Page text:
For other meals, such as lunch, snack time and dinner, you want to schedule them so children aren’t overwhelmed by hunger. This can lead children to become irritable or to overeat once they’re served a meal. After observing you children, you may decide that they need a meal or snack at least every four hours.
Set a time for snacking and what kinds of foods you’ll serve at snack time. A healthful snack time could include a fruit bowl or veggies with a low-sodium dip. Remember not to give your child food on a whim. By sticking to a schedule, your child will learn good eating habits.
Going to Sleep
Getting kids to sleep, whether it is for a nap or for the night, is one of the greatest challenges for parents.
Children tend to think they’re missing out if they have to go to bed when their parents or older siblings are still up. But children who aren’t well rested can throw a wrench in your lifestyle, so sticking to a solid sleep schedule may be one of the most important parts of a routine. It will cut down on your child’s whining and lower the chance of having an argument about bedtime with him.
A basic bedtime ritual includes brushing teeth, going to the bathroom, taking a bath and reading a story. After that, it’s lights out. With a nightly routine, children know what is expected from them.
For younger kids who need daytime naps, timing is everything. Try for a nap too early and they may fight the entire time and never get to sleep. Go too long and they may be overtired, leading to more restlessness.
You can use many of the same routines for a nap that you use for bedtime.
Of course, during special occasions, parents can be more flexible about nap and bedtime rituals. Sometimes, you may agree to let your child stay up a bit later than normal. But be sure to return to the normal routine the following night. A good sleep routine can keep a family sane.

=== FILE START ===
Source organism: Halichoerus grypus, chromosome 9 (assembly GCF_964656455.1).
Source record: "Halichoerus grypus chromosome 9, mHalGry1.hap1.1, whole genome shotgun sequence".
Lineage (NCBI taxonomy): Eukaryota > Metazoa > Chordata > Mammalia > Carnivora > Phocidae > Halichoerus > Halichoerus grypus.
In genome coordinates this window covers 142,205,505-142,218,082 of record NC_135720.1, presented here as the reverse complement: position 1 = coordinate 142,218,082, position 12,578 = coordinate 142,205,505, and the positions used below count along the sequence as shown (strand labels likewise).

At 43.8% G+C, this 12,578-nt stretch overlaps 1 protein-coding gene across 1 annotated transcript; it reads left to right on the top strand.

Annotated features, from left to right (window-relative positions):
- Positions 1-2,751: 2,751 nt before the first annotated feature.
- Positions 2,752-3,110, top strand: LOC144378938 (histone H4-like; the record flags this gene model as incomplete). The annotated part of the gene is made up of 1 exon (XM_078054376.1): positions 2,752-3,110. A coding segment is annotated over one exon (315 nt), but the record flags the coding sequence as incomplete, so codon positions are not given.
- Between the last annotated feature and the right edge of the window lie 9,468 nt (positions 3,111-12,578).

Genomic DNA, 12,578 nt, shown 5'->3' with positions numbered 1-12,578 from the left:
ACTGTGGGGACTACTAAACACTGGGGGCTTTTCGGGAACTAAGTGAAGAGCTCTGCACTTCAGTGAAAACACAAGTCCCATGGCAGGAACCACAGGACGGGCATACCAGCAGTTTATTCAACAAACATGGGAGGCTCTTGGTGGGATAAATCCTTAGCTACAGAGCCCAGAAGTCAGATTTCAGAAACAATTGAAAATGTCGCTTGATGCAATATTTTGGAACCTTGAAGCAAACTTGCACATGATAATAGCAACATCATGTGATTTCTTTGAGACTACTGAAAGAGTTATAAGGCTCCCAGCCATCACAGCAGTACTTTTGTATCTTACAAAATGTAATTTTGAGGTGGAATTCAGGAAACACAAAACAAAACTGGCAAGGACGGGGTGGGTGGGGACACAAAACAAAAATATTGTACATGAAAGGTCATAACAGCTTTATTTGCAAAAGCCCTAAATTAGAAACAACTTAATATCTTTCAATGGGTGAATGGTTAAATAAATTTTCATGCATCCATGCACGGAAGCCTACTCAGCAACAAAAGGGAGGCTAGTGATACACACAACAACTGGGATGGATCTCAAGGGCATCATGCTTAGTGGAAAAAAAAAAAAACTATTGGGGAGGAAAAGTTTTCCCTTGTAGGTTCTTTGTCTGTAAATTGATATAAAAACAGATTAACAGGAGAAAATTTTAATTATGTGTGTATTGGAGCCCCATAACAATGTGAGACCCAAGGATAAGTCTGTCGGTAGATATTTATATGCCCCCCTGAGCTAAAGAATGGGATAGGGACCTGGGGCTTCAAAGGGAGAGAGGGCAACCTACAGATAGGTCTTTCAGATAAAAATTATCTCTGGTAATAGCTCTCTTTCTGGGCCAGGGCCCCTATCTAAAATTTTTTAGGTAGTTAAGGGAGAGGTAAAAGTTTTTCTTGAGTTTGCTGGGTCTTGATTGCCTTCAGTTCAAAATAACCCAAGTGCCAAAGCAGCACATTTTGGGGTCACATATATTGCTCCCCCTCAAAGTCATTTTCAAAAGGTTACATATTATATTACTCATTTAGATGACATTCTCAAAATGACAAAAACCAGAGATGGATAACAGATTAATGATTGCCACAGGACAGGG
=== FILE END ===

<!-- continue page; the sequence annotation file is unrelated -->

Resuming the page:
It’s important to build playtime into the day. This gives children an enjoyable activity to anticipate. Be sure to plan what to do during your child’s leisure time. Activities could include everything from building a fort to visiting the park or playing a board game. Change up the activity to keep your child engaged.
Of course, if you have older children who play team sports, you won’t have much of a choice about when practice starts. However, you’ll need to plan your schedule accordingly if it’s your responsibility to pick your child up from practice or games.
Schedule your day so that you can still meet the needs of your other children and can complete your normal tasks on practice days. Having a child in a sport shouldn’t upend your entire day.
Infants tell us what they need. We feed them when they’re hungry, change them when they’re wet. Over time, they learn the first step of a routine: We sleep at night. But forcing an infant to accommodate to our routine is not responsive to your infant’s needs. She is not capable of adapting to yours yet. If her needs aren’t met, she will simply feel as if the world is a place where her needs don’t get met, so she has to resort to drama to try to meet them.